Hands out of the cake! Wait…Timmy brought his six siblings?! Are parents supposed to stay? You didn’t say to bring socks! Gift..no gift? Is three hours too long?
As parents, we are all plagued with the above questions at one time or another whether you’re planning the party for your kids or your kids are attending it. One would think a kid’s party would involve cake, gifts and a craft or game, but it’s so much more nowadays! Below are a few etiquette guidelines for kids’ birthday parties that will help make your party planning/attending a breeze next time:
Invitations: Send out your birthday party invitations approximately 2 weeks prior to the event. If you send it much before that it may get forgotten. Send it later than that and the child you’re inviting may already have two parties to attend that day. A good rule of thumb is to invite as many children as the age of your child. Thus if the child is turning six, inviting six kids would be appropriate. If you intend on inviting an entire class, make sure your venue can host that many kids and it may be a good idea to ask parents to attend or a few helpers to keep things calm.
Siblings: It seems like a guessing game after receiving your invitations as to whether or not you can bring your child’s younger or older sibling along. Make the guess-work easier by writing “siblings welcome” on your invitations if that is the case, or including both children’s names on the invitation envelope. If you don’t see anything noted on the invitation, it is best to ask when doing your RSVP if your infant or other child may attend. Do not be offended if the answer is no, as budgets or venues may have limitations. If you’re the party planner and extra siblings arrive un-invited, make sure to plan ahead by having a few additional goody bags available.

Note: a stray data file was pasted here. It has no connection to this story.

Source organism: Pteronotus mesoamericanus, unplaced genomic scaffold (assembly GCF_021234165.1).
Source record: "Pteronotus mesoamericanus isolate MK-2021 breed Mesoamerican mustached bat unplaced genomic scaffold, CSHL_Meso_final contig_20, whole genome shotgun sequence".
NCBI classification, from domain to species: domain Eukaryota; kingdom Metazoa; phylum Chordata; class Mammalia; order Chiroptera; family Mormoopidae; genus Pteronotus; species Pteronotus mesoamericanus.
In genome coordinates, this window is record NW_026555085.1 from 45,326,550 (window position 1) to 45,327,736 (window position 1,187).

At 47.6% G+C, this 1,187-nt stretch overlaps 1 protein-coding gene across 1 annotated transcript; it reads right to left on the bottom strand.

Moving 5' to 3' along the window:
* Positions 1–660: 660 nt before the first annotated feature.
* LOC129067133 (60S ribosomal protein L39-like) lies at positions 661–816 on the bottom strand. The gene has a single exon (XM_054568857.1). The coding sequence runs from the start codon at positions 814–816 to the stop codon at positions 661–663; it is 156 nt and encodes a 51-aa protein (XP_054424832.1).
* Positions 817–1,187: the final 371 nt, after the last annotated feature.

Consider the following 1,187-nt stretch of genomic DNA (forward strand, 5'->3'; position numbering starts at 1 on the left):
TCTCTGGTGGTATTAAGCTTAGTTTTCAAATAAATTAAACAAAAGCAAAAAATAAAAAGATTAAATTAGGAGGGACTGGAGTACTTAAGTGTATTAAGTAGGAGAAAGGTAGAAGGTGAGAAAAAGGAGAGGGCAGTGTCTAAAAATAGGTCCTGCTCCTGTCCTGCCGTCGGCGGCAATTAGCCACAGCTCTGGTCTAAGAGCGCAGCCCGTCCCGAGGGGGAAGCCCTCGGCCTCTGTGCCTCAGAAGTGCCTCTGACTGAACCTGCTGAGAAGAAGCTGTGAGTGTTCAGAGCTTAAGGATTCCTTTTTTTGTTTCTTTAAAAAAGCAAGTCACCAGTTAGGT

Gifts: It’s pretty safe to assume that unless the invitation says “no gifts, please” a gift will be welcomed. It can be best to do gifts toward the beginning of a party before the guests get tired, cranky or are ready to go home and miss the child opening the gift they brought. Also, if the kids are tired by this point your child may do the famous “open and throw” and seem ungrateful for their gift, which is an image I’m sure you don’t want to portray.
Thank you notes: As a part of good manners, be sure to have your child send out thank you notes 1-2 weeks after the party. It’s a way for them to practice etiquette and let their guests know how much they appreciated them attending and their gift. If your child is young you can write the note for them and have them sign it or draw a picture, or fill-in thank you notes are always a great idea.
So next time you’re planning a kids party, relax and remember the above tips that will help you make a party to remember because it was fun, not stressful!